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Mark Bello
Mark Bello
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Switched Cat Scans Results in Brain Surgery Mix-Up


A Michigan jury awarded the family of an 81-year-old woman $21 million in a lawsuit against Oakwood Hospital. The family claimed the hospital mistakenly operated on her brain in January 2012 when she was supposed to have a simple jaw alignment. She was already in precarious health and recovering from a heart attack she had suffered in October. The woman never recovered from the surgery and died 60 days later after being on life support.

According to the lawsuit, after mixing up her CT scan results with those of another patient, hospital staff thought the woman had bleeding in her brain and needed immediate surgery. She was wheeled into the operating room where five holes were drilled into her head and the right side of her skull was sawed out and replaced. “They poked around in her brain, couldn’t find anything and closed her up,” said the Geoffrey Fieger, the family’s attorney.

A safety officer said the mix-up wasn’t the result of a failure on Oakwood’s part to develop and follow proper procedures. The family only became suspicious when they noticed the woman’s x-rays were different than when she was admitted to the hospital. According to Fieger, the woman’s family was not told about the mistake, nor was the state of Michigan. He also claims Oakwood falsified medical records and never admitted their mistake until trial, two years later. Despite admitting they operated on the wrong patient, Oakwood said they had done no harm to her. Fieger also stated that during closing arguments, Oakwood’s attorney asked the jury to send the plaintiffs back to India as their verdict; the woman and her family had recently immigrated to the U.S. An appeal is planned.

The appeal will delay payment and justice (perhaps deny it) for this terribly wronged family.  The hospital seems to have taken the attitude that an 81-year-old life is not worth much.  The jury, obviously, disagreed.  Michigan tort reform may reduce the verdict; the court of appeals and/or the very conservative Michigan Supreme Court may reverse.  Such is the fate of victims and their justice-seeking attorneys in today’s litigation climate.

Tort reform creates the atmosphere in which hospital representatives can speak so callously about their outrageous conduct.  There is a “blame the victim” and, especially a “blame the victim’s lawyer” mentality in all cases, especially in Medical/Hospital Malpractice cases, these days.  Should patients be required to mark the spots of their prospective surgeries with a highlighter to avoid unnecessary surgery or surgery on the wrong patient or the wrong body part?  How can a hospital spokesperson say that the hospital had “done no harm” when performing brain surgery on the wrong patient?  What would the result have been if a hospital spokesperson would have admitted fault, immediately, and offered reasonable compensation?  The family would have been thankful for their honesty and compassion and would have accepted an offer for far less than this verdict.  Verdicts that seem “outrageous” to the general public are, almost always, the result of outrageous behavior by the defendant.  That was certainly true here.  This jury got it exactly right.  If our legislators would stop accepting campaign contributions from those who would ask them for “tort reform” in return, perhaps our citizens would avoid these drastic results in the operating room and safety-conscience defendants would strive to limit mistakes rather than litigation results.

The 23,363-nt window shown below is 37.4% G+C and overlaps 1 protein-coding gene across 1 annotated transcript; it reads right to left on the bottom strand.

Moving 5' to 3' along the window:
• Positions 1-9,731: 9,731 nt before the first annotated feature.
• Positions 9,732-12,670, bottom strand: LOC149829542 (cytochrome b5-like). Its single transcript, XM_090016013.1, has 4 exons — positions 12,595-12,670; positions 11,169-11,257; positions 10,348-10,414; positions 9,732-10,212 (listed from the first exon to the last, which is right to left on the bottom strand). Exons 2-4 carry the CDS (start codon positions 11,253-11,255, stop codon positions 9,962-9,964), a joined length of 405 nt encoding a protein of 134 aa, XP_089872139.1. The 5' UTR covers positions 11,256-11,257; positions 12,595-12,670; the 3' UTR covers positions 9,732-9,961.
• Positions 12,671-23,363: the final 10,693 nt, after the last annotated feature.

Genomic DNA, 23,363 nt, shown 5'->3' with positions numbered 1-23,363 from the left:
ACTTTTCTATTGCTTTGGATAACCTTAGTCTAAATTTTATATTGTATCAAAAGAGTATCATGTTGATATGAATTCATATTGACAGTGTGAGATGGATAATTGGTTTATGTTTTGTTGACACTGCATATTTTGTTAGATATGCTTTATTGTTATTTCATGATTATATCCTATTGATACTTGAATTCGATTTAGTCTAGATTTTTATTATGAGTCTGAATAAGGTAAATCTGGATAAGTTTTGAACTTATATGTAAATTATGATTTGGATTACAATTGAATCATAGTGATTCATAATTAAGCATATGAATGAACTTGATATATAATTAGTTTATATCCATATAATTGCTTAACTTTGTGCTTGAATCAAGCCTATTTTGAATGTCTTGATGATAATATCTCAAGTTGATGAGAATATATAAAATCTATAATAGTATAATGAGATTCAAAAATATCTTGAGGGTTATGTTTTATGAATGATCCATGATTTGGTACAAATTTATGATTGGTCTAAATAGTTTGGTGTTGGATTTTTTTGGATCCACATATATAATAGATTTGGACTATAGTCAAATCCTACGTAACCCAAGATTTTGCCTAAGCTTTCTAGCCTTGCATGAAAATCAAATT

To the “tort reform hypocrites who staunchly defend the Second Amendment (while our citizens are killed, en masse, with guns) while ignoring the Seventh Amendment:  While there is room for debate as to what exactly the Second Amendment calls for, there can be no debate about the Seventh.  The Constitution doesn’t discriminate, why should you?  Hopefully, this family will get every dime of this verdict, this hospital will pay dearly and learn a valuable lesson, and the cause of justice will prevail, once again, in Michigan courtrooms.

Mark Bello is the CEO and General Counsel of Lawsuit Financial Corporation, a pro-justice lawsuit funding company.


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  1. jc says:
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    There Bello goes again! We hear about the $21 million verdict this year and the $25 million Wisconsin verdict last year. What Mark always forgets to talk about are that 80% of filed medical malpractice suits are dropped with no payment. Or that about 95% of cases that go to trial are won by the defendant doctor. I agree with Mark that appeals take forever, but that cuts both ways. I won a unanimous jury verdict in September 2008 and it took until Dec 2014 before the patient gave up and stopped appealing and finally dropped his frivolous case against me. Then there was the time I was sued for 6 years for a typographical mistake. These cases, that I have described are far and away the vast majority of the medical malpractice cases that are filed. Bello’s 20 million verdicts are once a year events! By the way, Mark, whatever happened to the $25 million Wisconsin woman. —did she get her money and how much did the lawyer get–wasn’t that lawyer complaining because he was only going to get $4 million instead of $10 million for his contingency fee?

  2. Mark Bello says:
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    Dr. Cox: Please read articles (or, better yet, TRANSCRIPTS) that report the outrageous conduct in this case and tell me how your comments relate to this particular article and the circumstances reported in it. The purpose of the article is to point out that tort reform has a serious consequence to helpless victims (and their families) of serious misconduct. Full accountability of negligent doctors would help to prevent this type of conduct and improve safety. When I point to legitimate, serious, cases of neglect, you post about the one time, years ago, when you won a case filed by some bad lawyers and it took nine years to clear your name. I’m sorry this happened to you; there are some bad lawyers out there, just like there are bad doctors. But what does your case have to do with this one?!